How well do you think hip hop connects with Australia and Australia’s First Nations people narrative? I think the same way I relate to hip hop is […LONG PAUSE…] Ok… I mean clearly, the relationship between First Nations and hip hop is they may hear hip hop for the first time and they see themselves like they haven’t seen themselves before. Like oh my God! There’s other people in the world who feel like us, you know, they see the way white people are, they see the way they are, that’s what this is! You know there’s a direct correlation between the way they feel that they’re treated and then the way they’ve been treated and what they see and what they hear so, they very much identify with that.

Like a channel to raise the voice of minorities? If you can identify with struggling it’s the same thing… I relate this to my health. My everyday struggle with my health is the same as I feel like somebody who… how do you explain it? 

I saw a documentary on a woman from the civil rights movement and she talks about how they would wake up and get on the bus where they weren’t even allowed to sit, or they went to a job interview where they knew they weren’t going to get the job, or go down the street where they knew it was going to be hard for them but they did it anyway… they had to do it… and that’s how I felt growing up, you know? I knew I had like a death sentence basically. “You’re gonna die by the time you’re 19” but yet every day I got up and I went to school and I did my airway clearance and I did all these things that I knew weren’t gonna cure me but I had to do them to live, so I can see the similarities. You just gotta keep moving forward regardless of what you have and I think anybody in that same situation whether it’s a First Nations, or someone with a disability, if they have that self-awareness and understanding of what you need to do to live, you just of gotta do it. There’s no other way really, what do you do, just give up? You sit back and go “Oh well, whatever!” You can’t do that! 

Or maybe you can, don’t you think that there’s a decision behind it? Yeah of course! I mean the other thing that I could do is just go and live in Bryon Bay on a beach and meditate every day and swim and just eat and just exist… I think I have too much creative drive to help other people… it’s whether through telling my music or sharing my story or helping somebody else share their story.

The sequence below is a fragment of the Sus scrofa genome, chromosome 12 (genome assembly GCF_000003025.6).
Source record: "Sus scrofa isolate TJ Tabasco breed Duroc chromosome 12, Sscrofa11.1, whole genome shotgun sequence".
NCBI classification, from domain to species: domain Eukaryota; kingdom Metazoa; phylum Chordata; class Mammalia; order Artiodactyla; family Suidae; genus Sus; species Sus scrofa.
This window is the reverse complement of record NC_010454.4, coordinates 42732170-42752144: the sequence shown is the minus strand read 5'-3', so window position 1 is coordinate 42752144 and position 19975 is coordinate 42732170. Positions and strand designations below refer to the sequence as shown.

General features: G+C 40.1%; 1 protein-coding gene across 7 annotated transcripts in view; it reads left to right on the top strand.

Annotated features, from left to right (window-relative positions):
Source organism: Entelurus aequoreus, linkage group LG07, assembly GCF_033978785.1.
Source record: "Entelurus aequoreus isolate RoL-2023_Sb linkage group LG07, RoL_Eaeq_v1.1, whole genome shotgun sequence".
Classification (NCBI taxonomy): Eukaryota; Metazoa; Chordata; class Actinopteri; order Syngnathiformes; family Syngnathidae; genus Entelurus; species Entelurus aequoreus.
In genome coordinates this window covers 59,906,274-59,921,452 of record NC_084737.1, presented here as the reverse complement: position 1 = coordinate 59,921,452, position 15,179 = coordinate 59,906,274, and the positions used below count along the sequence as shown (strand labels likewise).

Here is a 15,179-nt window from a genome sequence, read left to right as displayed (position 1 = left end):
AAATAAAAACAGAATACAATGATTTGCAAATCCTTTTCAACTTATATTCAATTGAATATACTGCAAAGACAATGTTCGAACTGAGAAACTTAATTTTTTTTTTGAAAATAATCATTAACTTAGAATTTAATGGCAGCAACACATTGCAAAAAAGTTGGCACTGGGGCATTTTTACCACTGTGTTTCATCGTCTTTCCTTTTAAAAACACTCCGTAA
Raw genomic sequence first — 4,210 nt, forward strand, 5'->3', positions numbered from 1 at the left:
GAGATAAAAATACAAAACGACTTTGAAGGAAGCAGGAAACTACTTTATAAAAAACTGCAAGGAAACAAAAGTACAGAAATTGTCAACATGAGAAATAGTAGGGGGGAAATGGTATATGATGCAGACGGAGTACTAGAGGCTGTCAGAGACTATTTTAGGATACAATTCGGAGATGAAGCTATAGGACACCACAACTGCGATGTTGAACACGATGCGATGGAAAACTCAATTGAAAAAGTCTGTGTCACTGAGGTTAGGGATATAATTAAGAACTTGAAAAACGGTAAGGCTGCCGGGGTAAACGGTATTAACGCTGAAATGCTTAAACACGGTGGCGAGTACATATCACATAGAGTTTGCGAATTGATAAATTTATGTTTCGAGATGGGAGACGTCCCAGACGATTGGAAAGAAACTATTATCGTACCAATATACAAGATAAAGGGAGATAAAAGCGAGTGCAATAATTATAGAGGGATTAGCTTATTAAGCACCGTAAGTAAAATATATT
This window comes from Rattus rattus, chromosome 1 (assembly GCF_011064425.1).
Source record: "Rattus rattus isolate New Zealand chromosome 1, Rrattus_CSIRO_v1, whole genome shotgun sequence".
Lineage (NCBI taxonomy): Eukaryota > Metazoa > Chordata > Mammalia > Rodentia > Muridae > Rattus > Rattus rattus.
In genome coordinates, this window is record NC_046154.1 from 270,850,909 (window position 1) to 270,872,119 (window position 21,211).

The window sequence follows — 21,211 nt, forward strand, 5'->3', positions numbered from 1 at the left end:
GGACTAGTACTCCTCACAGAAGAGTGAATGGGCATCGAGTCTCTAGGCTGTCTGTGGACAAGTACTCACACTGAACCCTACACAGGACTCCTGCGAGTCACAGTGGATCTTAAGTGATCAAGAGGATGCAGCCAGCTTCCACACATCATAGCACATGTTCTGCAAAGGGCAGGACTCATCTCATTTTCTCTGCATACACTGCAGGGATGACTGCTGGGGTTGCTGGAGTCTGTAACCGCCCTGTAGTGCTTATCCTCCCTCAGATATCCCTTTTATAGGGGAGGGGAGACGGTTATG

Tell me more about your album “LIFEXPECTANCY” Well, we started the LEX project. LEX is an abbreviation of Life Expectancy like in medical terms. The LEX project is a branch of the album, a way to present the work within the album, and it mainly is a way for artists of all types to come together to put on shows with art, dance, and music…

LEX Project - Brunswick Daily

Click on this image to learn more about LEX Project. Source: LEX Project website

… I put on a play at La Mama Theatre where we turned the album into a musical. We brought in dancers to help tell the narrative and visuals to sort of change the way the story was being told, change the way the story is being absorbed. For a regular music show you go to a venue, have a couple of drinks and you dance, when you see comedy, you laugh. I decided to use theatre because when you go to the theatre, you pre-programme yourself to take in a story, to listen and follow the journey. So I chose to do the album show in a theatre with dancers and a bit of comedy so the audience would actually take it all in.

The audience is seeing neither Macbeth nor Jimmy Fallon but you give them a little bit of both… yeah! Like there was a part in the show where I sing and the dancers were playing therapists and then I say the Michael Jackson thing, I staged with Michael Jackson, the screen lights up with the Entertainment Tonight news report.

“Oh, yeah! Would I like to go? That’s a stupid question” said Raph to Michael Jackson.

What was the name of the show? It was called Breathe.

You have a song named Breathe as well… and a documentary.

We came here to talk about your music… that’s what brought us together, but today I’ve learned that there’s way more happening around your music. LIFEXPECTANCY is not only an album, but it’s a project. It’s a show, a documentary, and a story to help you open more doors. What are the doors you’d like to unlock with the LEX project?

I want to raise awareness for mindfulness and wellbeing, and I want to take this message to universities, and schools and health seminars and do motivational speaking, I want music to be my book… 

… I’d like to go and show the documentary, perform a song, and then just talk and tell my story. It’s all about acceptance and truth. I believe that once everybody has true compassion and empathy and self-understanding we can then use that to accept other people. We can get rid of judgment and of treating other people badly because we understand that we’re all the same and we can heal each other…

Thanks so much for sharing, Raph. My pleasure.

You can support Raphael Recht’s LEX project by doing all or either of the following:

  1. Sharing this article.
  2. Sharing LEX Project’s website.
  3. Telling Raphael’s story to your friends and to those who need to listen to it.
  4. Listening to the album LIFEXPECTANCY.
  5. Sending Raphael a message to collaborate [email protected] 
Stay across comments
Notify of
Inline Feedbacks
View all comments